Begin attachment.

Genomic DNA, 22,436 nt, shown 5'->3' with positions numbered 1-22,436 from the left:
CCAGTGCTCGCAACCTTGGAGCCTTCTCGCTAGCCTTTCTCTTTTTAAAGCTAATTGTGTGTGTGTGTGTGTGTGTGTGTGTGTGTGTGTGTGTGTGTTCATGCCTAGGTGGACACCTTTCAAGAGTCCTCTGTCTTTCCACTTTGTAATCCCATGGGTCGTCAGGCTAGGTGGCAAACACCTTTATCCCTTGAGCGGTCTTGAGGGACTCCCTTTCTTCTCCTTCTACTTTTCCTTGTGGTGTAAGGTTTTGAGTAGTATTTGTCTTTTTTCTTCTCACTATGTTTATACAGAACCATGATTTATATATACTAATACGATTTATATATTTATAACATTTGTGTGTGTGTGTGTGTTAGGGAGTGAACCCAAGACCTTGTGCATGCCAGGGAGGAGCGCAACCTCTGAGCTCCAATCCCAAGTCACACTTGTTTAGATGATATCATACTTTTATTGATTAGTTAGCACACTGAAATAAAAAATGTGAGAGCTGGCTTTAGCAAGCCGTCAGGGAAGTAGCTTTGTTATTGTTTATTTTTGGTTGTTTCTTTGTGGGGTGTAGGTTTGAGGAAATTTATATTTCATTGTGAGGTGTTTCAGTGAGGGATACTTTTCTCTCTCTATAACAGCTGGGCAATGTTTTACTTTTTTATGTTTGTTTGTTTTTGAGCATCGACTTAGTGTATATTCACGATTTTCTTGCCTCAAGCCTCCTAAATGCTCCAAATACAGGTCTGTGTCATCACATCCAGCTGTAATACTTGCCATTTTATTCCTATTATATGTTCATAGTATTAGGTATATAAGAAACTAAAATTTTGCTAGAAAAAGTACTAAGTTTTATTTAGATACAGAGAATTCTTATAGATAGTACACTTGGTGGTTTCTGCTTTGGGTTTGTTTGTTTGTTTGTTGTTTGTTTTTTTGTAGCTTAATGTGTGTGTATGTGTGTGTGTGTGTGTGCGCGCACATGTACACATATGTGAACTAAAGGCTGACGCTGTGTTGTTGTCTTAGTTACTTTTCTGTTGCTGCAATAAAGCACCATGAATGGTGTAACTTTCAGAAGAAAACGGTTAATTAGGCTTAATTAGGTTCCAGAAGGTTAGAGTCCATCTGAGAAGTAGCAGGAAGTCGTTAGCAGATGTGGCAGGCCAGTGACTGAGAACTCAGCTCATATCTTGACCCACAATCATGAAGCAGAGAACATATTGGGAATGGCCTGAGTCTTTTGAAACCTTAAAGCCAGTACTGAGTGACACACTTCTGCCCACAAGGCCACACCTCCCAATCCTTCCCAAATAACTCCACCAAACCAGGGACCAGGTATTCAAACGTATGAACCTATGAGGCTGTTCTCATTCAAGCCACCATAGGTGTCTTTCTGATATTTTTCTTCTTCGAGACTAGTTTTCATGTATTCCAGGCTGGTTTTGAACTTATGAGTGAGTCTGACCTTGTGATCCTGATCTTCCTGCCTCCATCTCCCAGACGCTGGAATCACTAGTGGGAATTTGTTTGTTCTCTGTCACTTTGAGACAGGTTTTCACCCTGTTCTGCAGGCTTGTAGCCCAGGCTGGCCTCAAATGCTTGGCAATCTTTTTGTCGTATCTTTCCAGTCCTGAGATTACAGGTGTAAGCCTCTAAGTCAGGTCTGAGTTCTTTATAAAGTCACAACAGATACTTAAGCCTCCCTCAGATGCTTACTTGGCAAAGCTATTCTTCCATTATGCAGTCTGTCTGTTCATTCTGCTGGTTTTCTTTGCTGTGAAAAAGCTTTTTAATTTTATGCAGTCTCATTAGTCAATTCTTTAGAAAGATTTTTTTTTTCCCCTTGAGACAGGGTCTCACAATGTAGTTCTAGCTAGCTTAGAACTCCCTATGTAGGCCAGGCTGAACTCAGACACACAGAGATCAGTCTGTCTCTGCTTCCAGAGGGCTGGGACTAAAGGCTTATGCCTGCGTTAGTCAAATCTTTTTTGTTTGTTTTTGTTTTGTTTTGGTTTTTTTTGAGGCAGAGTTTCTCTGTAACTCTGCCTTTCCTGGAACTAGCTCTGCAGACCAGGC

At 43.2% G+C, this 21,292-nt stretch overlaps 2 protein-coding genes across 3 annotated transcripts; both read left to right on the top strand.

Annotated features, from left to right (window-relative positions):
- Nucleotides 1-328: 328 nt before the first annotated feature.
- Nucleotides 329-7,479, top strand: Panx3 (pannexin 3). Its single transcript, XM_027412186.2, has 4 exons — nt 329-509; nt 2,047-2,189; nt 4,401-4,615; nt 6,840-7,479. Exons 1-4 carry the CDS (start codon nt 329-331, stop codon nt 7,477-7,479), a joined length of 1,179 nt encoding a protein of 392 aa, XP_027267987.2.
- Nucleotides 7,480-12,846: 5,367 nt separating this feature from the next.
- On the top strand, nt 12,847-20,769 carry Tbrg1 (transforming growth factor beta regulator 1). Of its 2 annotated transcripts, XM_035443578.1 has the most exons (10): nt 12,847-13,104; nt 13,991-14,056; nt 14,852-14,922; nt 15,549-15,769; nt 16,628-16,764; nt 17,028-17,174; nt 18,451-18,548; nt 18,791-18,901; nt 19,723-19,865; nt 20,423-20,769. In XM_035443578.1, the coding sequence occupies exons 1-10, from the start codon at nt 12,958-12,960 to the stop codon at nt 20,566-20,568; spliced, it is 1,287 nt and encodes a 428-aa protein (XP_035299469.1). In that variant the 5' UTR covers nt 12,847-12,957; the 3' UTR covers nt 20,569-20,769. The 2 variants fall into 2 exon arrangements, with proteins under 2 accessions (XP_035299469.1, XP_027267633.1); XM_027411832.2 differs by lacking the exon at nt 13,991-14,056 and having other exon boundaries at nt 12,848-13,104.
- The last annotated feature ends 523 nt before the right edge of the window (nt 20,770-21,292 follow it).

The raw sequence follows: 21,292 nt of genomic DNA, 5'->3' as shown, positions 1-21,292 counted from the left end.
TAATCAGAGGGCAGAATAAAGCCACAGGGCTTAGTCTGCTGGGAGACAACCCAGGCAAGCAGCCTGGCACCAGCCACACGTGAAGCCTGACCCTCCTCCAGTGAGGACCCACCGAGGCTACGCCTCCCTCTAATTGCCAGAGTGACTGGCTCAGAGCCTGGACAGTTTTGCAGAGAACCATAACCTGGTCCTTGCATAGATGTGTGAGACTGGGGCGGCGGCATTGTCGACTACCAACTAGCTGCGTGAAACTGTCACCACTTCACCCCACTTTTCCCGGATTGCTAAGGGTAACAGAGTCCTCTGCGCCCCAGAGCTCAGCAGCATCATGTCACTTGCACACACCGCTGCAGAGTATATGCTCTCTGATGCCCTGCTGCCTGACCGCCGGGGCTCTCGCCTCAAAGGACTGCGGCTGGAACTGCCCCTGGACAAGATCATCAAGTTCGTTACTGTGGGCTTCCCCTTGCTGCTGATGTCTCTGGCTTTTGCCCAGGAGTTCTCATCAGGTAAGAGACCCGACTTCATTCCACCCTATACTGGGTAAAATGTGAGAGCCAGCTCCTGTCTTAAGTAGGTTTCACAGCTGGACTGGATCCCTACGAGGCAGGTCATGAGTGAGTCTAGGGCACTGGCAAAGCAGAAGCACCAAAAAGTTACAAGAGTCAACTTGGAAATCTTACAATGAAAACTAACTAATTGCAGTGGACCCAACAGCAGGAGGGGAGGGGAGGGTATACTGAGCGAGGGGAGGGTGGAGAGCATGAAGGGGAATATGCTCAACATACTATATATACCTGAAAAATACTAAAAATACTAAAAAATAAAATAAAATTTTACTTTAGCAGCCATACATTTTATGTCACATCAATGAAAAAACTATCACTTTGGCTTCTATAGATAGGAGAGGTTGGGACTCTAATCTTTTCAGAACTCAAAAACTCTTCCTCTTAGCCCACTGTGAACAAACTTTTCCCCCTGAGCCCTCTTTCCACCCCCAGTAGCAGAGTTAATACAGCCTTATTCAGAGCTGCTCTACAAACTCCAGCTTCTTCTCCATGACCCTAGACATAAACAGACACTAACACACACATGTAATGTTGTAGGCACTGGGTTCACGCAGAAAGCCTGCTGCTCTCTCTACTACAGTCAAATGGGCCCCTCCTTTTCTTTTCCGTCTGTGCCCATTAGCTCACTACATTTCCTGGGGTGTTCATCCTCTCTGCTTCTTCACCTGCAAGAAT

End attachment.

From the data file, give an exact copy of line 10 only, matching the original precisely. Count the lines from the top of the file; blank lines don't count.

The raw sequence follows: 21,292 nt of genomic DNA, 5'->3' as shown, positions 1-21,292 counted from the left end.